Maybe We're Wrong About What Makes for Great VR

by Peter Rojas

Have we been thinking about what makes for great VR in the wrong way? There's a lot of anxiety in the industry lately about sluggish consumer adoption rates, which have been slower than hoped after last year's launch of the Oculus Rift, HTC Vive, and Sony's Playstation VR. This anxiety is only compounded when comparing time spent using VR headsets against that of smartphones (which all of us use off and on all day now), television (which still consumes 5 hours of the average American's day), and console gaming.
It's still early, so it's understandable that adoption is happening slowly, but what if total time spent is the wrong benchmark for determining whether VR is valuable to us? This question had been gnawing away at me for the past year or so since I picked up HTC's Vive headset, but it was only after playing the new co-operative quest games that were recently added to popular social VR game Rec Room, that I was finally able to put my finger on it. [I should disclose that betaworks ventures is an investor in Against Gravity, the company behind Rec Room, but to be clear the reason we invested in Rec Room is because it's awesome; hopefully I still have some cred in these matters.] Rec Room currently has two quests: The Quest for the Golden Trophy, which is a dungeon crawler where you use virtual swords, bows, and crossbows to battle a variety of enemies through a number of different levels; and The Rise of Jumbotron, an Eighties-themed laser tag-style campaign that involves defeating hordes of robots. 
Neither quest breaks new ground thematically, but that's not the point. Playing in room-scale VR, where you're physically moving around, brings an entirely new level of immersiveness to the experience and Against Gravity got a bunch of little details right about the collaborative game play. Both quests are challenging -- you almost certainly need three other players along for the ride to finish it -- but it's not so hard that you can't get through it with some persistence, and the first time I played The Quest for the Golden Trophy it took me and the crew of three other players I'd never met before about 45 minutes to get through it.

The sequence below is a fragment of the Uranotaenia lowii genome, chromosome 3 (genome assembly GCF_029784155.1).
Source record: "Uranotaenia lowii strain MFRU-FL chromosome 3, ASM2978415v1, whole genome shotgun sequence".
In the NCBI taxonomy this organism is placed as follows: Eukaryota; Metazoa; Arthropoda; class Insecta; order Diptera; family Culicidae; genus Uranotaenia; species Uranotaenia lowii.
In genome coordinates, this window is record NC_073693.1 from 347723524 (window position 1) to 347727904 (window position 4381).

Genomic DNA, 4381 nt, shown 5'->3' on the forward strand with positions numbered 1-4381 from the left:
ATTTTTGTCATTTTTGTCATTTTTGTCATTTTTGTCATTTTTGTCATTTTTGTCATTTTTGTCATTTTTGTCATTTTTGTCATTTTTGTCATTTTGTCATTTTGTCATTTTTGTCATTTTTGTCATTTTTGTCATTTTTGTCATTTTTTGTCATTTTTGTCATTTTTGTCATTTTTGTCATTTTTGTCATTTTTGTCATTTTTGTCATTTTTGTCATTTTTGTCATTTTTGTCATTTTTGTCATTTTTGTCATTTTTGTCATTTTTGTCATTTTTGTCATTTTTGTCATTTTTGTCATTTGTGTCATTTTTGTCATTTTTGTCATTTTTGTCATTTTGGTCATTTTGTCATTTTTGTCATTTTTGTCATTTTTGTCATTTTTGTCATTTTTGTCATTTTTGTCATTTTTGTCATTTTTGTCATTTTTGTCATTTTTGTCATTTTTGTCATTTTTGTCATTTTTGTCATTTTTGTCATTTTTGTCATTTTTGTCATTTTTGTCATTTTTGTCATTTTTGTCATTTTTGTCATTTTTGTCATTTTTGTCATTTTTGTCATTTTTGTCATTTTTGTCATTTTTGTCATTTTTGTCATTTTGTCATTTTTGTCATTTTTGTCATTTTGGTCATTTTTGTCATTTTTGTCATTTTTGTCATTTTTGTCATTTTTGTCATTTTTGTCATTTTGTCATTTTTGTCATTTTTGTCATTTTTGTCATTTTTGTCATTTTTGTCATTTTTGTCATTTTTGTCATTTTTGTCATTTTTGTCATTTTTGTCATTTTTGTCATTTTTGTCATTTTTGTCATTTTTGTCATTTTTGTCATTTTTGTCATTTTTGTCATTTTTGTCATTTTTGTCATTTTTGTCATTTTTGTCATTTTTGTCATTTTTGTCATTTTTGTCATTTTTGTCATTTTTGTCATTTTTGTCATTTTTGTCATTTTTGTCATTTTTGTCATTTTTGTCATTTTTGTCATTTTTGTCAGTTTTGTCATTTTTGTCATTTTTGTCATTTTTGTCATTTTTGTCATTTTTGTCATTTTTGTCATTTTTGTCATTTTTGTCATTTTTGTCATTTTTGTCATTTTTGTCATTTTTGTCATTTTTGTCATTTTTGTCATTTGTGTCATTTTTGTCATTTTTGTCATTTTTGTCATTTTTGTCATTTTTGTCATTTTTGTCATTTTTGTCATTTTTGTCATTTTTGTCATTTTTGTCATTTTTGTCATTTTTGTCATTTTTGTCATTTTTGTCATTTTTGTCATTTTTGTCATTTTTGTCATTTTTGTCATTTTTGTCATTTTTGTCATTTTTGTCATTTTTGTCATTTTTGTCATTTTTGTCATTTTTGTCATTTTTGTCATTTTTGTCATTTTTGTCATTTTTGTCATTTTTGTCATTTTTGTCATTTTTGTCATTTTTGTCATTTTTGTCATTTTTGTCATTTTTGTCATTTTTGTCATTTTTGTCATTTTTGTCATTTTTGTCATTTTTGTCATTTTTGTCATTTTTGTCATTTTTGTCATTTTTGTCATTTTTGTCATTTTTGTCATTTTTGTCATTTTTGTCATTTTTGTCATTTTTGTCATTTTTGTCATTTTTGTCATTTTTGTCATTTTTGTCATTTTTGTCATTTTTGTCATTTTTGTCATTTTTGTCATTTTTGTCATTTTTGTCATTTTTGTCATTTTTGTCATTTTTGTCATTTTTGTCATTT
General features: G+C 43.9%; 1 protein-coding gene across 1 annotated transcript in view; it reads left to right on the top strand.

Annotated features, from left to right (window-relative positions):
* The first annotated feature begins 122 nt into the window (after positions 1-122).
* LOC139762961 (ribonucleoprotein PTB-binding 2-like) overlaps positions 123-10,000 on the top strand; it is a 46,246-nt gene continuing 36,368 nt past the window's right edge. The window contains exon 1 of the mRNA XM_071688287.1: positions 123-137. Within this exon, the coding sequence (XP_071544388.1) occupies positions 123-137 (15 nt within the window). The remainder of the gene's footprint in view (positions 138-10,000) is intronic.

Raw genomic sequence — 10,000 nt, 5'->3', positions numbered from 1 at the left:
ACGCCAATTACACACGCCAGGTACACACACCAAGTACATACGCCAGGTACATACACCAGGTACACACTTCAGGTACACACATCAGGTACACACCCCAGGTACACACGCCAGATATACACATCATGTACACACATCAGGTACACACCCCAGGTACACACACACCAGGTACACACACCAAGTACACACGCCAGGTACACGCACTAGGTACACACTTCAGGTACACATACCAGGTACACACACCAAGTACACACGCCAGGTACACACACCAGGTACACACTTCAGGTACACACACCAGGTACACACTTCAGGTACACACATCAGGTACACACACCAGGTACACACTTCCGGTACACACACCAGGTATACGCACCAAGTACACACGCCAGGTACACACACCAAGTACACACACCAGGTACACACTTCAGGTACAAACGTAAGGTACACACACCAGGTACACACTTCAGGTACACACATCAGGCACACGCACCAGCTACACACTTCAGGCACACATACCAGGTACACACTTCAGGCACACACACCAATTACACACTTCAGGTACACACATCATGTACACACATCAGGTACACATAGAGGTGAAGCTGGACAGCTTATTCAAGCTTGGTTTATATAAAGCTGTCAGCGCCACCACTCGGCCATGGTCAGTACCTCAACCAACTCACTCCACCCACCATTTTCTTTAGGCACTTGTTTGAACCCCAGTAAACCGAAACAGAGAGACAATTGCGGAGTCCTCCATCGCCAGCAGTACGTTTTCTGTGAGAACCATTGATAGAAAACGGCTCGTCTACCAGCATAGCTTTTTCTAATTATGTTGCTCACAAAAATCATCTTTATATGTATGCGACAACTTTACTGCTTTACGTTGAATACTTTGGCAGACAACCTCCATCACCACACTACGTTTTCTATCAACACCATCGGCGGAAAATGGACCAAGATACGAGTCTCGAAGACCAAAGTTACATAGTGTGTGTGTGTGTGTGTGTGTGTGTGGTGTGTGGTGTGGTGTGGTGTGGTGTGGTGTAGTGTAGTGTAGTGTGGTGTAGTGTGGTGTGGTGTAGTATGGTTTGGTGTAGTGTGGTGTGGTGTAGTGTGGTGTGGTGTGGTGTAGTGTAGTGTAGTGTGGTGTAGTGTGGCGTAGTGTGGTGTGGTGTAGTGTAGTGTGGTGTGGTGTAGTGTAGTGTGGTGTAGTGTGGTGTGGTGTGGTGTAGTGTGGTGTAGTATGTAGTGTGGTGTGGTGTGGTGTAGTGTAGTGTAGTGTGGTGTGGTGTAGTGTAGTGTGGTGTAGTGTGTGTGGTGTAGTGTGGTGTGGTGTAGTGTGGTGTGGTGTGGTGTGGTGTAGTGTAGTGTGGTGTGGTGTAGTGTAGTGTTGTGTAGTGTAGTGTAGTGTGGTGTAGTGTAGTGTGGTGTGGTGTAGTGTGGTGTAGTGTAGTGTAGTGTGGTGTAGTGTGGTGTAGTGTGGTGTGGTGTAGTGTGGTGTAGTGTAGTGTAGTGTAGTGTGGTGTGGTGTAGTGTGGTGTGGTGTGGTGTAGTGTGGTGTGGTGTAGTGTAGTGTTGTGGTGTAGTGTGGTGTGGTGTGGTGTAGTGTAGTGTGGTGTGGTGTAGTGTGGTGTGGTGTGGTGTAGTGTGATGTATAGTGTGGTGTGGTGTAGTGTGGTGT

Forty-five minutes of gameplay would be short for a AAA title like GTA V or Skyrim (I'm about 55 hours into Skyrim), but what struck me was was how satisfying it felt after I was done. For those forty-five minutes I was entirely immersed in the experience, working hard not to let down the three strangers I'd been randomly paired up with, and absolutely ecstatic when after several tries we were able to complete it. But what I hadn't expected was that at the end I was perfectly content to take my headset off and go back to the real world. I didn't want to keep playing or to spend a couple more hours inside of my headset. Playing The Quest was like eating a satisfying meal, one where I didn't leave feeling either hungry or overstuffed. 

It was one of the best experiences I've had to date in VR and one that's stuck with me, and it has me wondering if a lot of us have been focusing on the wrong things when it comes to creating great VR experiences. It's natural to want to contextualize VR by comparing it to smartphones, television, and game consoles, the other tech platforms it most closely resembles, but that would be a mistake. Mobile is something which we thread throughout every waking moment of our day, but in sort of a light way. We check our phones a hundred or more times a day, but usually for no more than a few minutes at a time. It's not hard to watch TV or play console (and PC) games for hours and hours upon end. 
VR is different. The best VR experiences are heavily concentrated--they draw you completely in and demand more of you sensorially, emotionally, and (if you have a room-scale headset like the Rift or Vive) physically. Judging VR on the same terms as either mobile (as something that we use throughout the day or even every day) or console and PC gaming (as something we can do for hours at a time) doesn't make sense. Maybe we'll only spend forty-five minutes a week using VR, but what we'll get during that time is something so immersive and engrossing that it might be the most engaging, fun, or productive forty-five minutes of your week. 
I don't quite know what this means in terms of where VR goes. In some sense spending time in VR starts to look more like a luxury good than anything else, something that you don't consume constantly, but when you do you savor it and come away immensely satisfied. If that's the case, the benchmark for a good VR experience should be something so good that you'll be happy to take off your headset when you're done. This has all kinds of implications for what kinds of VR products should be created and which businesses should be built -- I won't pretend to know the answers here -- but I'm convinced that VR startups which obsess over offering people the best forty-five minutes of their week will have the best chance of figuring it out.